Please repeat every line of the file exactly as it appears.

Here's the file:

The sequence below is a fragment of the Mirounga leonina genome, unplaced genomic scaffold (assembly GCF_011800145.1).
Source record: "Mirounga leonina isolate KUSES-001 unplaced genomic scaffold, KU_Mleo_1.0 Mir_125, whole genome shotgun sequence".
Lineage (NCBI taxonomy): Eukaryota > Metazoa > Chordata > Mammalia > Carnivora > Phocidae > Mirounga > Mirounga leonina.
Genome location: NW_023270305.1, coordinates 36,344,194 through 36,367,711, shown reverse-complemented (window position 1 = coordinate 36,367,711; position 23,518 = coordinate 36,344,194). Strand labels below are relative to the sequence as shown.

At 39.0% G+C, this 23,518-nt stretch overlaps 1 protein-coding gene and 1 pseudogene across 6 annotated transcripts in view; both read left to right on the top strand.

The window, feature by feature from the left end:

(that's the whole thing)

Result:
The sequence below is a fragment of the Mirounga leonina genome, unplaced genomic scaffold (assembly GCF_011800145.1).
Source record: "Mirounga leonina isolate KUSES-001 unplaced genomic scaffold, KU_Mleo_1.0 Mir_125, whole genome shotgun sequence".
Lineage (NCBI taxonomy): Eukaryota > Metazoa > Chordata > Mammalia > Carnivora > Phocidae > Mirounga > Mirounga leonina.
Genome location: NW_023270305.1, coordinates 36,344,194 through 36,367,711, shown reverse-complemented (window position 1 = coordinate 36,367,711; position 23,518 = coordinate 36,344,194). Strand labels below are relative to the sequence as shown.

At 39.0% G+C, this 23,518-nt stretch overlaps 1 protein-coding gene and 1 pseudogene across 6 annotated transcripts in view; both read left to right on the top strand.

The window, feature by feature from the left end: